Seaside Sparrow

  • Scientific Name: Ammospiza maritimus
  • Length: 5.1-5.9 in
  • Weight: 0.7-1.0 oz
  • Wingspan: 7.1-7.9 in

The seaside sparrow can be told apart from its cousins the saltmarsh sparrow and Nelson’s sparrow by its larger, stockier build, small yellow ‘eyebrow’, and clean white throat.

Whereas the salt marsh sparrow is more common on the eastern coast of Florida, the seaside sparrow is seen more frequently in the west, where they can be seen year-round.

Salt marshes are the favorite haunt of the seaside sparrow, where it will use its long, stout bill to dig in the mud for sea creatures as well as feed on terrestrial insects, spiders, and their favorite seeds.

Nelson’s Sparrow

Nelson’s Sparrow
  • Scientific Name: Ammospiza nelsoni
  • Length: 4.3-5.1 in (11-13 cm)
  • Weight: 0.6-0.7 oz (17-21 g)
  • Wingspan: 6.5-7.9 in (16.5-20 cm)

Nelson’s sparrows are very similar to salt marsh sparrows and were thought to be the same species until 1989! These two species differ from the similar LeConte’s sparrow with their slightly longer bill, darker overall color, and often different habitat preferences.

Now known to be distinct, Nelson’s sparrow’s distribution map had to be redrawn. One of the places that this mysterious species overwinters is the coastline of Florida. They can be found in all coastal areas here except in the very south of the state.

Like their cousins, they rely mainly on salt marshes to provide insects and mollusks as their main source of food. They often sing at night with a curious, hiss-like call.

Lincoln’s Sparrow

Lincoln’s Sparrow
  • Scientific Name: Melospiza lincolnii
  • Length: 5.1-5.9 in
  • Weight: 0.6-0.7 oz
  • Wingspan: 7.5-8.7 in

The best way to identify Lincoln’s sparrow is to learn its song. Quite distinct from its cousins the song sparrow and swamp sparrow, Lincoln’s sparrow produces a lively, tuneful, gurgling song that must be one of the sweetest of any songbird in North America.

Another species that loves marshy habitats, Lincoln’s sparrow is more commonly found further north but only makes an occasional appearance in Florida. Although it’s possible to see them throughout the entire state, your chances are slim – they’re only seen by about one in a thousand bird watchers here!

Scientists still have much to learn about Lincoln’s sparrows which is a testament to how hard this species is to observe!

Saltmarsh Sparrow

Saltmarsh Sparrow
  • Scientific Name: Ammospiza caudacuta
  • Length: 4.7-5.1 in (12-13 cm)
  • Weight: 0.6-0.8 oz (17.1-24.1 g)
  • Wingspan: 6.5-7.7 in (16.5-19.5 cm)

Like their cousin, the seaside sparrow, the saltmarsh sparrow is a small bird that can be found along the east coast of North America. They can be told apart from their relatives by the orange feathers on their faces.

To spot saltmarsh sparrows, your best chance is to look over coastal mud flats during low tide when these birds will scour the soil, looking for insects and other creatures that have been exposed by the receding tidal water.

The west coast of Florida is only an occasional winter habitat for this migratory sparrow. For the spring and summer, they fly to the coastal areas of the Northeastern United States and Southeastern Canada.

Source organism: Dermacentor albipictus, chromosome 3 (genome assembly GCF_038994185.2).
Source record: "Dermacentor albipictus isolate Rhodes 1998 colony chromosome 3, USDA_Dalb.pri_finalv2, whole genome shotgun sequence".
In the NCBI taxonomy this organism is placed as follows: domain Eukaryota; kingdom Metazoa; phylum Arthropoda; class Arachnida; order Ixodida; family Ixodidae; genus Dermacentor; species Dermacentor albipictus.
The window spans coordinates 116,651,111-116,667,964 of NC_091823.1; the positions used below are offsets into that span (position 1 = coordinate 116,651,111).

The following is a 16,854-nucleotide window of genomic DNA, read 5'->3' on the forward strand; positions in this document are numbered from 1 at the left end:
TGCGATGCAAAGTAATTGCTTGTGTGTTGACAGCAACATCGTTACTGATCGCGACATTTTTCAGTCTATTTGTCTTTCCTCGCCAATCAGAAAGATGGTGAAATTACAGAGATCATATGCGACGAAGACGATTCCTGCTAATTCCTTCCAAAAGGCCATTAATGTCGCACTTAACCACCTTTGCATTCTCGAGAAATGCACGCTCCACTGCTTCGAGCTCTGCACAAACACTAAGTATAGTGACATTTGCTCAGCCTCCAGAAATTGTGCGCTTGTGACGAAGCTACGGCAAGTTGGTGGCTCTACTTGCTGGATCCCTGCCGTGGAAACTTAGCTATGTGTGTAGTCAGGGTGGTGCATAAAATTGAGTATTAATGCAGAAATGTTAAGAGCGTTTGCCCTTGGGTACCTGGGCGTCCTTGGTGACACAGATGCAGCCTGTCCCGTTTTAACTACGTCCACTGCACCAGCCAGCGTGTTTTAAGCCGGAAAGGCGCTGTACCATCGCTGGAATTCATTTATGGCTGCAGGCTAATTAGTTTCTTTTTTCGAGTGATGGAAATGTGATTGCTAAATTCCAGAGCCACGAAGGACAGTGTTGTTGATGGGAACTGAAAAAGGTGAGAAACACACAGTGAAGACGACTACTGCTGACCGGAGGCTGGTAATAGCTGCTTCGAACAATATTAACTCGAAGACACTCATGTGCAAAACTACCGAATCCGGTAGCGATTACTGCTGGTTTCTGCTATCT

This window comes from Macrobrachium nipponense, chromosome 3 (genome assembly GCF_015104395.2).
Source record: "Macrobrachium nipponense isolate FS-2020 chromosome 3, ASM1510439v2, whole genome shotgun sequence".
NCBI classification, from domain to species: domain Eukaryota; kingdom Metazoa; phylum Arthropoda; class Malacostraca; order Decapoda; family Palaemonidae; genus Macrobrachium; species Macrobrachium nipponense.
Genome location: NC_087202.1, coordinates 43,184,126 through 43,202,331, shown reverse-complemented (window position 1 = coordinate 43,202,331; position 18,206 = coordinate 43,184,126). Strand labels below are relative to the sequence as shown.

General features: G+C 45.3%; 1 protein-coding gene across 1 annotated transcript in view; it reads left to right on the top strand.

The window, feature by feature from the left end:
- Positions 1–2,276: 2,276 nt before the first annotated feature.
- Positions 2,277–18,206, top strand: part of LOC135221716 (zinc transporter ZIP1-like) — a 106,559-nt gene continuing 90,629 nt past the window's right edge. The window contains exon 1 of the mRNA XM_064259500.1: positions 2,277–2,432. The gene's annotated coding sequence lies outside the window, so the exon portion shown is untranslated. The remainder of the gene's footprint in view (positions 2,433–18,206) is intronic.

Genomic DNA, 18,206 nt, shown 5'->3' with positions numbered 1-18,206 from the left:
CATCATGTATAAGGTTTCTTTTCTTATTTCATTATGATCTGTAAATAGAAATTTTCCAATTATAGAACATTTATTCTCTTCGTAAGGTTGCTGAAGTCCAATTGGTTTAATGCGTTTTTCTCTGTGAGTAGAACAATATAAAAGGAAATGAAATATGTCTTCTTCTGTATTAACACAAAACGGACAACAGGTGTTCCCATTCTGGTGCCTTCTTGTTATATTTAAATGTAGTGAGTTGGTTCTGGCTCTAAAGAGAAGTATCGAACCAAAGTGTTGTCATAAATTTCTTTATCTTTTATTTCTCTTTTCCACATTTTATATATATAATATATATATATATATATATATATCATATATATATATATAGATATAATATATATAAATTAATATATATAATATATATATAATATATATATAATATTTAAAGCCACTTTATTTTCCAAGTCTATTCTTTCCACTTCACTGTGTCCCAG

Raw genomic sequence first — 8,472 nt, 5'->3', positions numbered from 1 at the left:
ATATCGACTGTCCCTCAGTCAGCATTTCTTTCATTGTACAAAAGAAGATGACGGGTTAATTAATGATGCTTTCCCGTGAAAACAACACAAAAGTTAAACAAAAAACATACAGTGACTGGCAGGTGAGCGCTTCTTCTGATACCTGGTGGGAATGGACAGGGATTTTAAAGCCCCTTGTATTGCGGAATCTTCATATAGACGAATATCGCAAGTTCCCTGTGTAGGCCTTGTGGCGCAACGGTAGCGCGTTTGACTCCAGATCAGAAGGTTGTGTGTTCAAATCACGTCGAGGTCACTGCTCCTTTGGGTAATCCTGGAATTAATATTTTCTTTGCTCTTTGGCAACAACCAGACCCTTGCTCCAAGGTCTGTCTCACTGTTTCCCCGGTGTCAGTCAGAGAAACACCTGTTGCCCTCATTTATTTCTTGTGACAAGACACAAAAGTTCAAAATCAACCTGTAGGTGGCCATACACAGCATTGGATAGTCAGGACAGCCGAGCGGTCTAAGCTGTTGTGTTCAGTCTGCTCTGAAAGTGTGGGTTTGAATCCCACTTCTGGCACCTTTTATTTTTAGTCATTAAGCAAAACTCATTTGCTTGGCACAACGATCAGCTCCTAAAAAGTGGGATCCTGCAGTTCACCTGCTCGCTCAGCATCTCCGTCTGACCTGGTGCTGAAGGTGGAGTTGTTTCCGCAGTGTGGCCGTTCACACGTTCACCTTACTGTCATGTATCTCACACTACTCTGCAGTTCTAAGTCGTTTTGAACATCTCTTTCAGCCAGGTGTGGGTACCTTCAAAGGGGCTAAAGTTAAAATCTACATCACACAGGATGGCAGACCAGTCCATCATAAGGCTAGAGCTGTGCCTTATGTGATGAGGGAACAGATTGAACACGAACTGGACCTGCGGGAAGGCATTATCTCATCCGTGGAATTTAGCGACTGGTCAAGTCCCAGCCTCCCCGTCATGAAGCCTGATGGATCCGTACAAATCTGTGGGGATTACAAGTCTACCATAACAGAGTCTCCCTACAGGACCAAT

Very Rare Sparrows in Florida

According to statistics on, the sparrow species listed above have all been seen by at least one in a thousand bird watchers in Florida. But there are several even rarer sparrow species here that we haven’t covered yet!

Dark-eyed Junco (Junco hyemalis)

Dark-Eyed Juncos

Despite being one of the most common and ubiquitous sparrows across North America, the dark-eyed junco should be considered a prized sighting in Florida. The slate-colored subspecies can only be seen in the north of the state, and even there, they are rare.

Fox Sparrow (Passerella iliaca)

Fox Sparrow

Fox sparrows are also a much more common species further north but rarely venture into Florida. As one of the largest sparrow species with a speckled chest, you could even mistake them for a small thrush!

Henslow’s Sparrow (Centronyx henslowii)

Henslow’s Sparrow

Henslow’s sparrows are typically rare sparrows that suffered a dramatic decline across their southeastern territories due to habitat loss. Their numbers are now stabilizing, thanks in part to the Conservation Reserve Program implemented by the United States Department of Agriculture.

LeConte’s Sparrow (Ammospiza leconteii)

Ammospiza leconteii

A close cousin of Henslow’s sparrow, LeConte’s sparrow is slightly more widespread but certainly not a common sparrow species anywhere in the US. They prefer wet grassland habitats which have been declining due to agricultural land drainage schemes.

Lark Sparrow (Chondestes grammacus)

Lark Sparrow

Lark sparrows are seldom seen in Florida, but they occasionally are seen wandering here from their usual territories further west. Your best chances of seeing them are in open, grassy areas in the northwest of the state.

Java Sparrow (Padda oryzivora)

Java Sparrow

Not really a sparrow but an exotic type of finch, Java sparrows are kept as pets across North America. Since Florida is one of the few states that’s warm enough for escaped Java sparrows to survive outside, you might see them here and do a double-take!


Florida has its fair share of sparrow species but many of them are very rare. Sadly their dwindling populations are often due to human development.

To restore sparrow populations to their former glory, we need to work hard to restore their natural habitats. The American Bird Conservancy (ABC) is doing great work to make that happen, and you can find out more about their work with sparrows here.

The tropical and subtropical climates of Florida make it a popular destination for many birds and bird watchers alike! To learn more about the exotic birds you can see here, don’t miss our dedicated guide to 26 glorious birds in The Sunshine State.